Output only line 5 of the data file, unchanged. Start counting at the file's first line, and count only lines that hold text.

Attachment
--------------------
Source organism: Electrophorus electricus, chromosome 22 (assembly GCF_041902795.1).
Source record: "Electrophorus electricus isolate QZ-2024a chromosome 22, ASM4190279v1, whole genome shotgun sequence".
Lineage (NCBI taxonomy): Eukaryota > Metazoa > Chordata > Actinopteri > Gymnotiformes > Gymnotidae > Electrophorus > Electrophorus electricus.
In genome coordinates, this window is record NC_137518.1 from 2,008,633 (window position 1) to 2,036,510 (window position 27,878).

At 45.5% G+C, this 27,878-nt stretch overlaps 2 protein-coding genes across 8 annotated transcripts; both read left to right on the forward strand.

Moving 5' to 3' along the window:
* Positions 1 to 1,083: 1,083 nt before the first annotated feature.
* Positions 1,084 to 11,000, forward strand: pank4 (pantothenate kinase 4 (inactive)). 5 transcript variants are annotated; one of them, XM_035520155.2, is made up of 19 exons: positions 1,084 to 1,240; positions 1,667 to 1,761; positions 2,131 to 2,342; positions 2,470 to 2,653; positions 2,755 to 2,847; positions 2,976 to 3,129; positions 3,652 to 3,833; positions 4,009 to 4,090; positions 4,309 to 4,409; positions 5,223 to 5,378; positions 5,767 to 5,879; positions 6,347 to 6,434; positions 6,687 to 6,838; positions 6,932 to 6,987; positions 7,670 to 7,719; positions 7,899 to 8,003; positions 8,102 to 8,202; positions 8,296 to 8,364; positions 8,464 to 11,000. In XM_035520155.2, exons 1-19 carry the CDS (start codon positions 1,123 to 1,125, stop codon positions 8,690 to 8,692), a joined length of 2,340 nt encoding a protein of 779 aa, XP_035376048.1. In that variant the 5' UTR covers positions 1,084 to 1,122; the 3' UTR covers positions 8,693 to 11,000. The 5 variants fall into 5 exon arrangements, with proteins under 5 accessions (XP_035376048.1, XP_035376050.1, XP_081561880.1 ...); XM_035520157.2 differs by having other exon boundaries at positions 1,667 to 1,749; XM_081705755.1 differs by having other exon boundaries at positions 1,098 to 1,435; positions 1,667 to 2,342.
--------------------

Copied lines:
At 45.5% G+C, this 27,878-nt stretch overlaps 2 protein-coding genes across 8 annotated transcripts; both read left to right on the forward strand.